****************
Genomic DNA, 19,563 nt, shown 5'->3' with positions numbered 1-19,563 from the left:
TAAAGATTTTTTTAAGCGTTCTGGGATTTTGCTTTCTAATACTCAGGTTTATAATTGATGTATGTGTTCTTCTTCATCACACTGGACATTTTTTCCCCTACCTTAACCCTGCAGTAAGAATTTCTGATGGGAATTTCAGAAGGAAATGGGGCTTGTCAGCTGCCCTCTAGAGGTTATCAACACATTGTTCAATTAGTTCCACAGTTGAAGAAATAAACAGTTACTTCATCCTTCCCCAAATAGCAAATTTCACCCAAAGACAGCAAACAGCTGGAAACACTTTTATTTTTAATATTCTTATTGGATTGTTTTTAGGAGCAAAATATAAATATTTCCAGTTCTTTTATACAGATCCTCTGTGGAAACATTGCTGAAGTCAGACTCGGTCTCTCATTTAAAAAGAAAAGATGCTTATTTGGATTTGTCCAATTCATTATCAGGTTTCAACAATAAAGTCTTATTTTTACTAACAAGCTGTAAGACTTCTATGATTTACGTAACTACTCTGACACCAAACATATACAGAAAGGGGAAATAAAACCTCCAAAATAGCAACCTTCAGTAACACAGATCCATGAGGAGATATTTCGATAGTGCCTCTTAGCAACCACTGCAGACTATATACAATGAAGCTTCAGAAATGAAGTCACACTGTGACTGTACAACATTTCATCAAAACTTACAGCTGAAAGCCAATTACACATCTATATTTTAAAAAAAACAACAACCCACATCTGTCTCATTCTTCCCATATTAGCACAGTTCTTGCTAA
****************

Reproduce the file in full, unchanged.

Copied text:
Genomic DNA, 19,563 nt, shown 5'->3' with positions numbered 1-19,563 from the left:
TAAAGATTTTTTTAAGCGTTCTGGGATTTTGCTTTCTAATACTCAGGTTTATAATTGATGTATGTGTTCTTCTTCATCACACTGGACATTTTTTCCCCTACCTTAACCCTGCAGTAAGAATTTCTGATGGGAATTTCAGAAGGAAATGGGGCTTGTCAGCTGCCCTCTAGAGGTTATCAACACATTGTTCAATTAGTTCCACAGTTGAAGAAATAAACAGTTACTTCATCCTTCCCCAAATAGCAAATTTCACCCAAAGACAGCAAACAGCTGGAAACACTTTTATTTTTAATATTCTTATTGGATTGTTTTTAGGAGCAAAATATAAATATTTCCAGTTCTTTTATACAGATCCTCTGTGGAAACATTGCTGAAGTCAGACTCGGTCTCTCATTTAAAAAGAAAAGATGCTTATTTGGATTTGTCCAATTCATTATCAGGTTTCAACAATAAAGTCTTATTTTTACTAACAAGCTGTAAGACTTCTATGATTTACGTAACTACTCTGACACCAAACATATACAGAAAGGGGAAATAAAACCTCCAAAATAGCAACCTTCAGTAACACAGATCCATGAGGAGATATTTCGATAGTGCCTCTTAGCAACCACTGCAGACTATATACAATGAAGCTTCAGAAATGAAGTCACACTGTGACTGTACAACATTTCATCAAAACTTACAGCTGAAAGCCAATTACACATCTATATTTTAAAAAAAACAACAACCCACATCTGTCTCATTCTTCCCATATTAGCACAGTTCTTGCTAA